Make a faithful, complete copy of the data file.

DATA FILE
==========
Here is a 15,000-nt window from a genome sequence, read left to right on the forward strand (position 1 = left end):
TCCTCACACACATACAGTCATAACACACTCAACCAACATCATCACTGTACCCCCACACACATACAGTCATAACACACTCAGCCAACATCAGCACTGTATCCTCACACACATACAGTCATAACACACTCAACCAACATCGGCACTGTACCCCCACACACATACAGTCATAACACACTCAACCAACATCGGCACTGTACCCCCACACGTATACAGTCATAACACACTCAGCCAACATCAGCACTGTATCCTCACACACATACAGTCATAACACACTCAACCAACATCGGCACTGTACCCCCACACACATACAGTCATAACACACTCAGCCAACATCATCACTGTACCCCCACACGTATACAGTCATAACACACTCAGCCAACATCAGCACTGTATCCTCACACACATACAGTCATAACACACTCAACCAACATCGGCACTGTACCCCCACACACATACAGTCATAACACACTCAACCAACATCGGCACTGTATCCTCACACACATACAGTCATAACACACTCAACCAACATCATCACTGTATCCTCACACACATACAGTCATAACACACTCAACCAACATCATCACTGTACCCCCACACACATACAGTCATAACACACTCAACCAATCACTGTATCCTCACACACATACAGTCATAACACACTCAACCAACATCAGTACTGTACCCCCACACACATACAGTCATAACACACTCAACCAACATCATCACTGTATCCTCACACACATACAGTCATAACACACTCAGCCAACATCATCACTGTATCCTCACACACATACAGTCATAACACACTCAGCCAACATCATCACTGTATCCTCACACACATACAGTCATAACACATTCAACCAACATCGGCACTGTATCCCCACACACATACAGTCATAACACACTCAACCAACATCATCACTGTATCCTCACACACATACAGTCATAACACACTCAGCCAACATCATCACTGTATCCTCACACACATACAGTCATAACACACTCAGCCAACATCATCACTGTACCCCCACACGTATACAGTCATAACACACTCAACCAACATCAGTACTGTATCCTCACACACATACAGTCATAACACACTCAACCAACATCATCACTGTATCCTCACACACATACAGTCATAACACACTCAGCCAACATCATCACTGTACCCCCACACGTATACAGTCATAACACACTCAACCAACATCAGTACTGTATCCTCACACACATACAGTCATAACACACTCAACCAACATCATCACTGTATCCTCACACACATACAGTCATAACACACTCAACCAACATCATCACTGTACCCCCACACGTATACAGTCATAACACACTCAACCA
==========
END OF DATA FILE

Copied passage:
Here is a 15,000-nt window from a genome sequence, read left to right on the forward strand (position 1 = left end):
TCCTCACACACATACAGTCATAACACACTCAACCAACATCATCACTGTACCCCCACACACATACAGTCATAACACACTCAGCCAACATCAGCACTGTATCCTCACACACATACAGTCATAACACACTCAACCAACATCGGCACTGTACCCCCACACACATACAGTCATAACACACTCAACCAACATCGGCACTGTACCCCCACACGTATACAGTCATAACACACTCAGCCAACATCAGCACTGTATCCTCACACACATACAGTCATAACACACTCAACCAACATCGGCACTGTACCCCCACACACATACAGTCATAACACACTCAGCCAACATCATCACTGTACCCCCACACGTATACAGTCATAACACACTCAGCCAACATCAGCACTGTATCCTCACACACATACAGTCATAACACACTCAACCAACATCGGCACTGTACCCCCACACACATACAGTCATAACACACTCAACCAACATCGGCACTGTATCCTCACACACATACAGTCATAACACACTCAACCAACATCATCACTGTATCCTCACACACATACAGTCATAACACACTCAACCAACATCATCACTGTACCCCCACACACATACAGTCATAACACACTCAACCAATCACTGTATCCTCACACACATACAGTCATAACACACTCAACCAACATCAGTACTGTACCCCCACACACATACAGTCATAACACACTCAACCAACATCATCACTGTATCCTCACACACATACAGTCATAACACACTCAGCCAACATCATCACTGTATCCTCACACACATACAGTCATAACACACTCAGCCAACATCATCACTGTATCCTCACACACATACAGTCATAACACATTCAACCAACATCGGCACTGTATCCCCACACACATACAGTCATAACACACTCAACCAACATCATCACTGTATCCTCACACACATACAGTCATAACACACTCAGCCAACATCATCACTGTATCCTCACACACATACAGTCATAACACACTCAGCCAACATCATCACTGTACCCCCACACGTATACAGTCATAACACACTCAACCAACATCAGTACTGTATCCTCACACACATACAGTCATAACACACTCAACCAACATCATCACTGTATCCTCACACACATACAGTCATAACACACTCAGCCAACATCATCACTGTACCCCCACACGTATACAGTCATAACACACTCAACCAACATCAGTACTGTATCCTCACACACATACAGTCATAACACACTCAACCAACATCATCACTGTATCCTCACACACATACAGTCATAACACACTCAACCAACATCATCACTGTACCCCCACACGTATACAGTCATAACACACTCAACCA